Monday, May 7, 2012

Come Together

Ringo Starr once said he was the greatest rock and roll drummer in the world. There are two ways for rock fans and/or musicians to react to this statement.

One is to laugh/scoff/mock the absurdity of such an assertion. The other is to think about it for a moment or two and then nod and more or less agree. Those who fall into the second category are people like Tony Williams and Steve Gadd, serious contenders for the title of Greatest Drummer Ever, or Jim Keltner and Max Weinberg. Phil Collins and Steve Smith and Dave Grohl. John Lennon and Paul McCartney and George Harrison. In other words, people who know what they're talking about. Into the first category goes, well, people who don't so much know what they're talking about. (Note: very often they're the ones who think they know what they're talking about. Very, very often they themselves are drummers, but have probably been playing less than a half dozen years, have been in only one or two bands or none and are big fans of playing in compound time. Chances are they'll learn eventually. Chances also are that in the meantime they'll worship Neil Peart.)

Check out the isolated drum track to "Come Together."


Pretty elementary, right? Two quick crash cymbal hits, four on the hi-hat and then a descending roll on the toms and do it again. The verses are even more basic, just bass and toms. It's the kind of thing a drummer who's been playing for a year—or maybe even a few months—can do.

Except. As was once said of Miles Davis on Kind of Blue: there were literally dozens of other musicians who could've played everything he played on that album, no problem...but not one other person in the entire world who could've written it.

You know who wrote a drum part like "Come Together" before Ringo?

No one.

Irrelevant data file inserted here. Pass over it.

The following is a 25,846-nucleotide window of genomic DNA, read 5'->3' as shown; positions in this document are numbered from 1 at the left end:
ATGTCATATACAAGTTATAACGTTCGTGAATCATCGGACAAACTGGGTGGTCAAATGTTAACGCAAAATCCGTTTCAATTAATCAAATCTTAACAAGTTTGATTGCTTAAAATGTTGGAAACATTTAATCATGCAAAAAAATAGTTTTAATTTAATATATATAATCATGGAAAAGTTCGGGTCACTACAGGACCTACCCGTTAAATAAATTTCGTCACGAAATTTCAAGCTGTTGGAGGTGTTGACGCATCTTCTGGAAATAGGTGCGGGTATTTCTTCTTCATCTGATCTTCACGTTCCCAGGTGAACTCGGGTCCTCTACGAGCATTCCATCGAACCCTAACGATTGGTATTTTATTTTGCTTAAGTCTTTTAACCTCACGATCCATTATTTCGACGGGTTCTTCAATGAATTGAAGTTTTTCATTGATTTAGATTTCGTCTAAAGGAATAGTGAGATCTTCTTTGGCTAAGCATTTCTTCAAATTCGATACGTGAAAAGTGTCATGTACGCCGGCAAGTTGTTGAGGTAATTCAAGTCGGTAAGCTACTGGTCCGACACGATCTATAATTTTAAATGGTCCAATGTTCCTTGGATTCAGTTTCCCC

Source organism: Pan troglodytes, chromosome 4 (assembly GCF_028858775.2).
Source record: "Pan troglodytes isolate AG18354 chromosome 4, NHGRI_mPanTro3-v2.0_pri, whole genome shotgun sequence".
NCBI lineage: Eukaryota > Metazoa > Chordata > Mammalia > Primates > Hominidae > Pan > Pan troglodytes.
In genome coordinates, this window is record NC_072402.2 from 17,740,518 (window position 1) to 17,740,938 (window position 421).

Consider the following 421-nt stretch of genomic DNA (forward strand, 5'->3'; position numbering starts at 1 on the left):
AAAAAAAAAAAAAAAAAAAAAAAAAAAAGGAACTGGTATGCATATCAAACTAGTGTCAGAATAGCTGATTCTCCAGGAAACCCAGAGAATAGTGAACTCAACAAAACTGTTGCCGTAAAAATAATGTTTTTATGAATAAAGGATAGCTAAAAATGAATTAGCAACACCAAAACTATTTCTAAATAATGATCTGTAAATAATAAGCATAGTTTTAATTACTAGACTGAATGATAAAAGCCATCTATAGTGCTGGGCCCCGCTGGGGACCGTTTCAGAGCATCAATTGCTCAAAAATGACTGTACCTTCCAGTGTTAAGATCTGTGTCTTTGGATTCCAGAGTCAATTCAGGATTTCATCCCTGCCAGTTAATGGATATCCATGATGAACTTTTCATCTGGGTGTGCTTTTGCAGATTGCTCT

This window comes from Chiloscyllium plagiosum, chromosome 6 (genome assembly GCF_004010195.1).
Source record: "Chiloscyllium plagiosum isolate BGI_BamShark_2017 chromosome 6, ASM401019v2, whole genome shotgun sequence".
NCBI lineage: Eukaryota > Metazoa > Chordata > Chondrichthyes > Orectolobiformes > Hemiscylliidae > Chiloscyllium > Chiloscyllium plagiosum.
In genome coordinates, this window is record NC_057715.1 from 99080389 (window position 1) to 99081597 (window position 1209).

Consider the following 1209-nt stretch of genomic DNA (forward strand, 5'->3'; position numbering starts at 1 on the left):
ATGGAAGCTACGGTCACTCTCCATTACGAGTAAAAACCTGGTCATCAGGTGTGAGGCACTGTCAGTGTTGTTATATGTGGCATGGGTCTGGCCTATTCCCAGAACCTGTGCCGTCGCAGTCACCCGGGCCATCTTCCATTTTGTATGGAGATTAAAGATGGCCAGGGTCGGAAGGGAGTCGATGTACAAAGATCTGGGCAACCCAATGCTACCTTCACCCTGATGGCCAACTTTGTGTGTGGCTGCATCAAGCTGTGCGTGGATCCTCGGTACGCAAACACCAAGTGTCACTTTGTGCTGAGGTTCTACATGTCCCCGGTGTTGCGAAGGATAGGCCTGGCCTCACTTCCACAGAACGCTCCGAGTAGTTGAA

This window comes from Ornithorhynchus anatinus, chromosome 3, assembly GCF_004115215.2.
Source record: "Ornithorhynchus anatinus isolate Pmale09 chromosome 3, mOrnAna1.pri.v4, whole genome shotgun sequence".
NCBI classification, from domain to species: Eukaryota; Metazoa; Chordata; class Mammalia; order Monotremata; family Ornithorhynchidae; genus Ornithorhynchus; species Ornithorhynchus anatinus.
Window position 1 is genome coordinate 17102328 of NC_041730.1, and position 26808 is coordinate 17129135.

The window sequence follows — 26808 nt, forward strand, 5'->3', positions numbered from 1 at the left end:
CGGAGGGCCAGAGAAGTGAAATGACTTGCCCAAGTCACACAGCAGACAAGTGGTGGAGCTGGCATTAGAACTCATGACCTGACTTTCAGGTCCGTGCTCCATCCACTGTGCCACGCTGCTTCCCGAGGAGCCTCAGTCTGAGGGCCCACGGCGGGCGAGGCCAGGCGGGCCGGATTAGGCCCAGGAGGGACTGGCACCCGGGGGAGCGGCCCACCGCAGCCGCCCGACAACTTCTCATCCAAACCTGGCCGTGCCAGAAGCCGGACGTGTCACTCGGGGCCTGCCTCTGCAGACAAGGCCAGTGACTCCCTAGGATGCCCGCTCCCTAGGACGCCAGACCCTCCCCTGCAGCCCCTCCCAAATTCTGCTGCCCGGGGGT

There was no drum part like this.

No one else thought outside the box the way he did, in an almost orchestral manner. Not his friends, fellow rock superstars Charlie Watts or Keith Moon, nor monster technicians Ginger Baker or John Bonham. Maybe it's because, for all the jokes about drummers in general and Ringo in particular (especially his voice), he was a hell of a musician. His timing, his feel, his personality, his understanding of what a song needed and his willingness to play just that, no matter how monotonous for the drummer it may have been, all added up to make him the one and only guy who could have been the drummer for the Beatles.

Dave Grohl, a guy who knows just about all there is to know about amazing rock drumming, had a comment that was right on the money: "No one needs to defend Ringo Starr—he's fucking Ringo Starr. He was in the Beatles. Without him the Beatles wouldn't have sounded like the Beatles. And if the Beatles didn't sound like the Beatles, there would be no Beatles."

Listen to the track. Even with only the smallest hint of the other instruments and the vocals, it sounds just like the Beatles. Because it is. 

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